There are numerous writers and creators that have a hand in Star Wars books, comics and movies. Catherine Winder was brought to both animated projects (the movie and the series) to give the show its broad appeal.
Robert Trate: Catherine, I noticed that that Christopher Lee will return as Count Dooku in the Star Wars The Clone Wars movie and not the Clone Wars series why?
Catherine Winder:(smiling) Christopher Lee is a good film actor. The thing about the series is we produce it unlike any typical TV show. We are constantly changing the dialogue and writing and refining it. It’s a TV schedule… so you have a typical TV schedule, plus all the changes. It is really hard to get some actors to give us their time.
Robert Trate: So will Corey Burton reprise the role from the original Clone Wars mini series?
Catherine Winder: Yes, he is still in the movie though as another character. He’s great and will really like him. We’re lucky to have him.
Robert Trate: This is the first Star Wars film not to have the 20th Century Fox fan fare in front of it. What was the reasoning to go with Warner Brothers over Fox?
Catherine Winder: It was the whole package Warner Brothers brought to the picture. The fact that Lucasfilm had a previous relationship with the Cartoon Network and the fact that they could distribute the movie and there was TNT. They have been a fantastic partner. It just made a lot of sense for where the franchise is at this time and its development.
Robert Trate: Henry Gilroy is involved with the project, now he has written Star Wars comics for Dark Horse (Star Wars Tales). Who noticed his work and how was he brought to the project?
Catherine Winder: I was responsible for hiring the writers and figuring out how we were going to do that. I read lots and lots of different writers and met with different people. Also at the same time I was searching for the director. I asked people who they thought would do this well and Henry’s name came up a lot... and just the fact that he had such a strong background in Star Wars was truly helpful. Both he had Dave obviously do.The combination of the three of us was good because I didn’t. We weren’t writing this strictly for the fan base. We were trying to broaden the audience and so we spent a lot of time hashing out things to make sure that I could understand what they were talking about and that it wasn’t too “in”.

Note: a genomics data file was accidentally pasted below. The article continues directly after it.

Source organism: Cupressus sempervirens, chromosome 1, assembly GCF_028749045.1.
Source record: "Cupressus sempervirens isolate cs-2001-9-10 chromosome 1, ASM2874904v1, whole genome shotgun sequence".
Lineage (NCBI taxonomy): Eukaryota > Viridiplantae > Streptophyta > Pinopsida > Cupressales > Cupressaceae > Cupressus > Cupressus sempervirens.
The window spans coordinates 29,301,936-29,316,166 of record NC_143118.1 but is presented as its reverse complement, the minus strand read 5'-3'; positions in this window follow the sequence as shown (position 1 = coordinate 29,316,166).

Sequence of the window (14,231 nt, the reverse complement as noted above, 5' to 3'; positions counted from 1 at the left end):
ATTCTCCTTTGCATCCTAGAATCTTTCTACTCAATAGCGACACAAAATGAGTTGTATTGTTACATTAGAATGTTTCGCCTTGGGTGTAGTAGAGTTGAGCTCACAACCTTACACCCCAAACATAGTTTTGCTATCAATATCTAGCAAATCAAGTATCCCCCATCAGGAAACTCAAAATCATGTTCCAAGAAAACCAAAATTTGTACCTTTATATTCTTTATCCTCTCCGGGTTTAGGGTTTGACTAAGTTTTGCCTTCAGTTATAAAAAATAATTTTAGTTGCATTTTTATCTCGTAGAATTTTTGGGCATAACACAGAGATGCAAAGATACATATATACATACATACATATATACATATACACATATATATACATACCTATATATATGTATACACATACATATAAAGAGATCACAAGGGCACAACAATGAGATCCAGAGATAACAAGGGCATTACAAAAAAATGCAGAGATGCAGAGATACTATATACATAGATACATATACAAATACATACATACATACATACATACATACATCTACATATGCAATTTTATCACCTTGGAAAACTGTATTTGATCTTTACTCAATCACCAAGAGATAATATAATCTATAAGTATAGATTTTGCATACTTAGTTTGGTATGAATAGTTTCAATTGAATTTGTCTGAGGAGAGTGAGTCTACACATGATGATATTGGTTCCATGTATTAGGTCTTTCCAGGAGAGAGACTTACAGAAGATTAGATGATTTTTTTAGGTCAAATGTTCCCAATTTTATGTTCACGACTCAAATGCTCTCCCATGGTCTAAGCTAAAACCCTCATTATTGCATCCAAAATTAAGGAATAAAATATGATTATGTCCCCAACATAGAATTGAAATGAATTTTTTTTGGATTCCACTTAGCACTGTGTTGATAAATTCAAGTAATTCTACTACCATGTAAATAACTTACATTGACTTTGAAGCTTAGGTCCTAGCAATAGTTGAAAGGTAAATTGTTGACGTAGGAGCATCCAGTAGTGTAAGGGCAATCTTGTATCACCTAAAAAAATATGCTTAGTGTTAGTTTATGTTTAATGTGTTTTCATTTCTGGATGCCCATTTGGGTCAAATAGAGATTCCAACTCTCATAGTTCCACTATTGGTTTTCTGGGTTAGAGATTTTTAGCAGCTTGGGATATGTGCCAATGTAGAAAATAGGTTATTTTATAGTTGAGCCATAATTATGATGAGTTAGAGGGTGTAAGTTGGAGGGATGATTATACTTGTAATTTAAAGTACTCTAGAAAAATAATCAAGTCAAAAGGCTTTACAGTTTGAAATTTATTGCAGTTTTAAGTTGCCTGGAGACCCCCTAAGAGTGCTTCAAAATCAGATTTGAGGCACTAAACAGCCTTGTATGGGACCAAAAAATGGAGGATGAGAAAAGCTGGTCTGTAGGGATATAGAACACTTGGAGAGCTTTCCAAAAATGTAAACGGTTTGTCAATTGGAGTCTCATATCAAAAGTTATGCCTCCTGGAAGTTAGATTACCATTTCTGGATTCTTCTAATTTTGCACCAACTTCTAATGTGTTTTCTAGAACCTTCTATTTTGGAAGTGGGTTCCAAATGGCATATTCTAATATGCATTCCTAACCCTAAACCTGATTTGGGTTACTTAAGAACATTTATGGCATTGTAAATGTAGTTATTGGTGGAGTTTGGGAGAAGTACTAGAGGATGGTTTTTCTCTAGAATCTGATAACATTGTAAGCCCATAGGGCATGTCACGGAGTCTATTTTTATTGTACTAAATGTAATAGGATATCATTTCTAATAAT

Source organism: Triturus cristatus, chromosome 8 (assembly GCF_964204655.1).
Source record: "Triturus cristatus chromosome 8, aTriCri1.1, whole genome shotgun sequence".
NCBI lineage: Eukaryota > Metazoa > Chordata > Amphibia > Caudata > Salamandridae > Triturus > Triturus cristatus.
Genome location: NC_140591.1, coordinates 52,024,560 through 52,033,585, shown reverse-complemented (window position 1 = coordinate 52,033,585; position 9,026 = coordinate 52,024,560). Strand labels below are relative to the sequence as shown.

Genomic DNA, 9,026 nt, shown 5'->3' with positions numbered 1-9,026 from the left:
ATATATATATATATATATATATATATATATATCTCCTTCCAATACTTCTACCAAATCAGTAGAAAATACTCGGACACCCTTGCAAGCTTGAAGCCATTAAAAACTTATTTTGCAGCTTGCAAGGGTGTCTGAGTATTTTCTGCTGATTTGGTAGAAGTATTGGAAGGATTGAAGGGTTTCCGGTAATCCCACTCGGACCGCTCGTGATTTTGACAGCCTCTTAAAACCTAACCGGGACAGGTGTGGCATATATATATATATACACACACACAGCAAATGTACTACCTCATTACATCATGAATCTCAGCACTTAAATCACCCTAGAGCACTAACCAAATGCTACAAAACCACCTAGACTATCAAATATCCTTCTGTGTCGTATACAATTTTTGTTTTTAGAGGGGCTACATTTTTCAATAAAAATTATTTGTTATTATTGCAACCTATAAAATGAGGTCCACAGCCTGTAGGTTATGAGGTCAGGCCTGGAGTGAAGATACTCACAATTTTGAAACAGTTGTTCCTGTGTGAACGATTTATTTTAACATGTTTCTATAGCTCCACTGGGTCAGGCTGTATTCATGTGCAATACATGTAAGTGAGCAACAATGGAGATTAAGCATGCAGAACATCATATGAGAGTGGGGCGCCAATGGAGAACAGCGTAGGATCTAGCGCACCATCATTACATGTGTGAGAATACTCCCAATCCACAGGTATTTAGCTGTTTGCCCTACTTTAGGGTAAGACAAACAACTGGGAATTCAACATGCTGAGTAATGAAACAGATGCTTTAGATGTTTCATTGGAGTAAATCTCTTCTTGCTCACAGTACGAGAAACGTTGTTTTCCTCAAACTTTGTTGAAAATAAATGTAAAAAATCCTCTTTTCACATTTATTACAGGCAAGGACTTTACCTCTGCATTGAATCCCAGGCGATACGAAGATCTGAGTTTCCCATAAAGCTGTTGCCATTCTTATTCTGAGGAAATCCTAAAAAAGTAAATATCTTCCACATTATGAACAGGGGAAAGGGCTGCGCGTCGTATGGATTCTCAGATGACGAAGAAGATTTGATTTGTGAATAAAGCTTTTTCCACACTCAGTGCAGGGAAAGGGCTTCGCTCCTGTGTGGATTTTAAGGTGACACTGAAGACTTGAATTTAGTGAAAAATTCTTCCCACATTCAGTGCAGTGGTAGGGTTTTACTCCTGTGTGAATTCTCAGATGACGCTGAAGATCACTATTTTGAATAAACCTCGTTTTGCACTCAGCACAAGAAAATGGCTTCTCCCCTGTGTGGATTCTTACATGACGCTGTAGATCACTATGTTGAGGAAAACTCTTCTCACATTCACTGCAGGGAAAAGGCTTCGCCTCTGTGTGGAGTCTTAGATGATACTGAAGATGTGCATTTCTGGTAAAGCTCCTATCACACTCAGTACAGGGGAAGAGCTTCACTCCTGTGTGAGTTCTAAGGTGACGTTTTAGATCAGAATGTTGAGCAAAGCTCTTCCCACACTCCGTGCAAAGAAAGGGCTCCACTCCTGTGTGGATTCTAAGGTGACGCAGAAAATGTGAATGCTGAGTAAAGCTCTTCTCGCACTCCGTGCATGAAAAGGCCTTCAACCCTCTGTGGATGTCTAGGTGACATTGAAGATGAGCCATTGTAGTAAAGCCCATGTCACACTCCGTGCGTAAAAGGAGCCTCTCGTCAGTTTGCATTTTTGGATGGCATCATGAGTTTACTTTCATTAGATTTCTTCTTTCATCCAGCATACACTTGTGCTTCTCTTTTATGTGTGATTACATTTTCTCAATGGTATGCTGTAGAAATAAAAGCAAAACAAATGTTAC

Robert Trate: With there being a time constraint for the series placing it between episodes two and three, how long do you think you can make a series like this last?
Catherine Winder: Well, George has said a 100 episodes and he’s the master. I am always amazed how many ideas he comes up with.
Catherine Winder later revealed that fifty episodes have been written and the first twenty-two episodes of season one have been completed. The first ten of the second season have also been started.
Star Wars The Clone Wars may just be the saving grace to a franchise that has its following but has lost many that have grown weary of where it went after the last three films. With a weekly series and the chance to really develop the characters, Anakin Skywalker may finally have that emotional journey we were all hoping to see in the films.